Where all in turns ideal forms behold,
And plots are laid, and histories are told.”

To these home-truths, succeeds that admirable satirical description of our novel literature, which introduces the sad story of Ellen Orford. My space is little, but I must give a specimen of the manner in which the Cervantes of England strips away the sublime fooleries of our literary knighterrantry.

“ Time have I lent-I would their debt were less-
To flowing pages of sublime distress;
And to the heroine's soul-distracting fears.
I early gave my sixpences and tears ;
Oft have I traveled in these tender tales,
To Darnley Cottages and Maple Vales.

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I've watched a wintry night on castle walls,
I've stalked by moonlight through deserted halls;
And when the weary world was sunk to rest,
I've had such sights-as may not be expressed.

“Lo! that chateau, the western tower decayed,
The peasants shun it, they are all afraid ;
For there was done a deed! could walls reveal
Or timbers tell it, how the heart would feel.
Most horrid was it:-for, behold the floor
Has stains of blood, and will be clean no more.

Hark to the winds! which, through the wide saloon,
And the long passage, send a dismal tune,-
Music that ghosts delight in; and now heed
Yon beauteous nymph who must unmask the deed :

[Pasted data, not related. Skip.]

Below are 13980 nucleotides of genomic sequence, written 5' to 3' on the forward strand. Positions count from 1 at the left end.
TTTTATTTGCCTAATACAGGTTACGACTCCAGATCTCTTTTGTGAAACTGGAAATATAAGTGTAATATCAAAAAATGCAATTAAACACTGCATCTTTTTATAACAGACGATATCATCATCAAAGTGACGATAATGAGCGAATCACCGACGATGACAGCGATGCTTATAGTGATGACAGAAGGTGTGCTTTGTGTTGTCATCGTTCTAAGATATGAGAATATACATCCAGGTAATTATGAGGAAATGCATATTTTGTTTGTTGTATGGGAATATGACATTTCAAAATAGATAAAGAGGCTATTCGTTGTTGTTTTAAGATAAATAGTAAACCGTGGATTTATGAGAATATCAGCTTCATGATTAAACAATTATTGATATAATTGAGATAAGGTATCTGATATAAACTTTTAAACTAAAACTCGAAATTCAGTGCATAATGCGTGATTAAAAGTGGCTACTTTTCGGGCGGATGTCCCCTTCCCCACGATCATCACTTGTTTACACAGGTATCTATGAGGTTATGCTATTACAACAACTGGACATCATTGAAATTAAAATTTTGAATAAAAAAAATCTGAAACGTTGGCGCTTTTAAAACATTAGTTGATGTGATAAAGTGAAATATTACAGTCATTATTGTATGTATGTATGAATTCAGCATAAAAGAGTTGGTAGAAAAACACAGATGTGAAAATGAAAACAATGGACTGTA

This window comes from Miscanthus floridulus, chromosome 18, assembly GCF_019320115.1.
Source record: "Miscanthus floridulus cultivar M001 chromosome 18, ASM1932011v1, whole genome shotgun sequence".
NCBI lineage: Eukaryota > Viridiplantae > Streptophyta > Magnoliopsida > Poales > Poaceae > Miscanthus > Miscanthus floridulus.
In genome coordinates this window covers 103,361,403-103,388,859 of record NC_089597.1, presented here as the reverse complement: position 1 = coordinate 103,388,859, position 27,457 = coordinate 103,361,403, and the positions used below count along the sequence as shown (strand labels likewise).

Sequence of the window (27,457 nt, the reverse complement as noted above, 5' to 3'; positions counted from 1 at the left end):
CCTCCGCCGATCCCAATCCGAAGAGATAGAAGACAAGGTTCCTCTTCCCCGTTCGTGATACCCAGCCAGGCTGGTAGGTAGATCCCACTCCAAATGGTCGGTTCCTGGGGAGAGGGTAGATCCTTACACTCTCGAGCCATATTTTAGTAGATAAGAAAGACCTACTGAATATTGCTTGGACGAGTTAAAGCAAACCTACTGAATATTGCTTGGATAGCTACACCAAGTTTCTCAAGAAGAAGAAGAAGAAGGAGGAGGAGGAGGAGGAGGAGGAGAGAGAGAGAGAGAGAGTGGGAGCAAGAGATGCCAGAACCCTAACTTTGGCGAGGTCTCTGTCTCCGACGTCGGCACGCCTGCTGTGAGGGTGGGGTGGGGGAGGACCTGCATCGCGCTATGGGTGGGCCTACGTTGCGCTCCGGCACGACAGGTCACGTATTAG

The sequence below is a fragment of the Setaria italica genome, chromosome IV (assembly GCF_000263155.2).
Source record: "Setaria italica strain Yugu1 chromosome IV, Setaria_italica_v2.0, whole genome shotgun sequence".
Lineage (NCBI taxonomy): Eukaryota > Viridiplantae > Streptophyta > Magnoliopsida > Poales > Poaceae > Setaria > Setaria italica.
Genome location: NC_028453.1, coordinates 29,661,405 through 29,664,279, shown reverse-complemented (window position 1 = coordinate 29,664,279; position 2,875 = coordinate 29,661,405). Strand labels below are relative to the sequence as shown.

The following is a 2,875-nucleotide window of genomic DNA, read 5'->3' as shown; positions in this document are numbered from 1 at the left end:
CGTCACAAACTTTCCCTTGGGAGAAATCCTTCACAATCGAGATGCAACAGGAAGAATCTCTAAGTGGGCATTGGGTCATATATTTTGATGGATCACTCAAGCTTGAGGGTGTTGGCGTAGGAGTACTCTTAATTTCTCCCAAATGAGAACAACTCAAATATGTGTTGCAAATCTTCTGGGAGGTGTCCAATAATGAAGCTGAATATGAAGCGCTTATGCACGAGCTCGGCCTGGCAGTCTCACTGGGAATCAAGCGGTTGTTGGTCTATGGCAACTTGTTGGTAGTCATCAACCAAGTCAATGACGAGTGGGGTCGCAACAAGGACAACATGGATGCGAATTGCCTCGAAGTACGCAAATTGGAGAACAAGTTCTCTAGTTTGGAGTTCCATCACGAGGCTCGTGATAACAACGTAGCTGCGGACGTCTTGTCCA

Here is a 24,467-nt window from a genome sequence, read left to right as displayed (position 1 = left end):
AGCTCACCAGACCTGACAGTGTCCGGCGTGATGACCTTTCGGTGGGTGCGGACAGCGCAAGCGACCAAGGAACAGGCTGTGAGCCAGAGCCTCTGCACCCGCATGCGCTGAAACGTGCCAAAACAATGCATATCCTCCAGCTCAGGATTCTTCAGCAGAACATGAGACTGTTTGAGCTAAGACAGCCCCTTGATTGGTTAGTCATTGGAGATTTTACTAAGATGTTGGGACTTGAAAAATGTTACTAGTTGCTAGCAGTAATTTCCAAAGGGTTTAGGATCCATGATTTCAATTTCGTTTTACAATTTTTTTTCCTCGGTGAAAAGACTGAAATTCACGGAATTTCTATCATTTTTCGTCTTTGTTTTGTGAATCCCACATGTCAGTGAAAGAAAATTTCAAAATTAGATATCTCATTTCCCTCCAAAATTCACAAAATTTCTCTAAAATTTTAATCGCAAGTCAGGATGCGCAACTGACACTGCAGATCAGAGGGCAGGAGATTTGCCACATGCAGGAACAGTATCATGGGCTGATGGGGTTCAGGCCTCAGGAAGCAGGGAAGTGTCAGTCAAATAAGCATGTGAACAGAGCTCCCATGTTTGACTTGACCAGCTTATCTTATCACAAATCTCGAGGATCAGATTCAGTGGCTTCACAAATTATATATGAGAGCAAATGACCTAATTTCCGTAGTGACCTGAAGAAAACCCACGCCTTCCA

See! with majestic sweep sbe swims alone
Through rooms all dreary, guided by a groan.
Though windows rattle, and though tapestries shake,
And the feet falter every step they take,
Mid moans and gibing sprites she silent goes,
To find a something which shall soon expose
The villainies and wiles of her determined foes :
And having thus adventured, thus endured,
Fame, wealth, and lover, are for life secured.

“Much have I feared, but am no more afraid,
When some chaste beauty, by some wretch betrayed,
Is drawn away with such distracted speed
That she anticipates a dreadful deed.
Not so do I. Let solid walls impound
The captive fair, and dig a moat around :
Let there be brazen locks and bars of steel,
And keepers cruel, such as never feel.
With not a single note the purse supply,
And when she begs let men and maids deny.
Be windows those from which she dare not fall,
And help so distant 'tis in vain to call;
Still means of freedom will some power devise,

And from the baffled ruffian snatch the prize." From all this false sublime, Crabbe was the first to free us, and to lead us into the true sublime of genuine human life. How novel at that time, and yet how thrilling, was the incident of the sea-side visitors surprised out on the sands by the rise of the tide. Here was real sublimity of distress, real display of human passion. The lady, with her children in her hand, wandering from the tea-table which had been spread on the sands, sees the boatmen asleep, the boat adrift, and the tide advancing :

“She gazed, she trembled, and though faint her call,
It seemed like thunder to confound them all.
Their sailor-guests, the boatman and his mate,
Had drank and slept, regardless of their state;